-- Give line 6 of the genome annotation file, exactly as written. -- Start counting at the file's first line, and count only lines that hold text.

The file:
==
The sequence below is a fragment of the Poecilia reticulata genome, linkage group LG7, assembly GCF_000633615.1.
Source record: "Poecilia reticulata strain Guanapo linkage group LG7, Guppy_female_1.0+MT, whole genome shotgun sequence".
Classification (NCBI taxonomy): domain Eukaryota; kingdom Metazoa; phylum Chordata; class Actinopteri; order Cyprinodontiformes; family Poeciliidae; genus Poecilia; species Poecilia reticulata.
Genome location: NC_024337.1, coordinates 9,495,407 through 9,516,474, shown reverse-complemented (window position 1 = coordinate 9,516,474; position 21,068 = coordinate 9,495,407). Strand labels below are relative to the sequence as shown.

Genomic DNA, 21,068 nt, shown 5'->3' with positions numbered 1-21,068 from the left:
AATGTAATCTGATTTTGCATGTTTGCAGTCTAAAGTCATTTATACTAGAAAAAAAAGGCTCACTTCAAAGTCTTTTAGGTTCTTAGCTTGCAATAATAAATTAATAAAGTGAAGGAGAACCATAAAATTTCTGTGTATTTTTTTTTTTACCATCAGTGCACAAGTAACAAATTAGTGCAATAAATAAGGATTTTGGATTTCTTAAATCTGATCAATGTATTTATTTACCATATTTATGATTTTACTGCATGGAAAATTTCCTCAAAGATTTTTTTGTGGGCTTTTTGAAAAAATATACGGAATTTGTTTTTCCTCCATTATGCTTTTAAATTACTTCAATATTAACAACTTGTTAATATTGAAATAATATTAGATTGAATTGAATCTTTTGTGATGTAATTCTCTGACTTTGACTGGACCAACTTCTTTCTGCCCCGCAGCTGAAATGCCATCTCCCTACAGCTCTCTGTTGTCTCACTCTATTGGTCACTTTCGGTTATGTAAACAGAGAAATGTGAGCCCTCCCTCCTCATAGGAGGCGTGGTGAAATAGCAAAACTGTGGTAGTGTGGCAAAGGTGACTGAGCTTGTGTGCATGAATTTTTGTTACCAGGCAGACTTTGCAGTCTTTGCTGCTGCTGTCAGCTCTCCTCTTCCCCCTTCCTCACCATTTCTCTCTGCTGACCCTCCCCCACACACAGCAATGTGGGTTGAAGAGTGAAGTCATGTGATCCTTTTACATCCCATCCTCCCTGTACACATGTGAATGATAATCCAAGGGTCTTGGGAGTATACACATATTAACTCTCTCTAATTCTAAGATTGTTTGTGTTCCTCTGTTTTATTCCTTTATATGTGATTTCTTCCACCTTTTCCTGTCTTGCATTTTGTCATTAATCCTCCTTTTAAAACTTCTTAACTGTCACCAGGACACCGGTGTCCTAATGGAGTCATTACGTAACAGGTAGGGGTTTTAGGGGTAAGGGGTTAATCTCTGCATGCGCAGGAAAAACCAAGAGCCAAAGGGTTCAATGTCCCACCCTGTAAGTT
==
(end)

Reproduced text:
AATGTAATCTGATTTTGCATGTTTGCAGTCTAAAGTCATTTATACTAGAAAAAAAAGGCTCACTTCAAAGTCTTTTAGGTTCTTAGCTTGCAATAATAAATTAATAAAGTGAAGGAGAACCATAAAATTTCTGTGTATTTTTTTTTTTACCATCAGTGCACAAGTAACAAATTAGTGCAATAAATAAGGATTTTGGATTTCTTAAATCTGATCAATGTATTTATTTACCATATTTATGATTTTACTGCATGGAAAATTTCCTCAAAGATTTTTTTGTGGGCTTTTTGAAAAAATATACGGAATTTGTTTTTCCTCCATTATGCTTTTAAATTACTTCAATATTAACAACTTGTTAATATTGAAATAATATTAGATTGAATTGAATCTTTTGTGATGTAATTCTCTGACTTTGACTGGACCAACTTCTTTCTGCCCCGCAGCTGAAATGCCATCTCCCTACAGCTCTCTGTTGTCTCACTCTATTGGTCACTTTCGGTTATGTAAACAGAGAAATGTGAGCCCTCCCTCCTCATAGGAGGCGTGGTGAAATAGCAAAACTGTGGTAGTGTGGCAAAGGTGACTGAGCTTGTGTGCATGAATTTTTGTTACCAGGCAGACTTTGCAGTCTTTGCTGCTGCTGTCAGCTCTCCTCTTCCCCCTTCCTCACCATTTCTCTCTGCTGACCCTCCCCCACACACAGCAATGTGGGTTGAAGAGTGAAGTCATGTGATCCTTTTACATCCCATCCTCCCTGTACACATGTGAATGATAATCCAAGGGTCTTGGGAGTATACACATATTAACTCTCTCTAATTCTAAGATTGTTTGTGTTCCTCTGTTTTATTCCTTTATATGTGATTTCTTCCACCTTTTCCTGTCTTGCATTTTGTCATTAATCCTCCTTTTAAAACTTCTTAACTGTCACCAGGACACCGGTGTCCTAATGGAGTCATTACGTAACAGGTAGGGGTTTTAGGGGTAAGGGGTTAATCTCTGCATGCGCAGGAAAAACCAAGAGCCAAAGGGTTCAATGTCCCACCCTGTAAGTT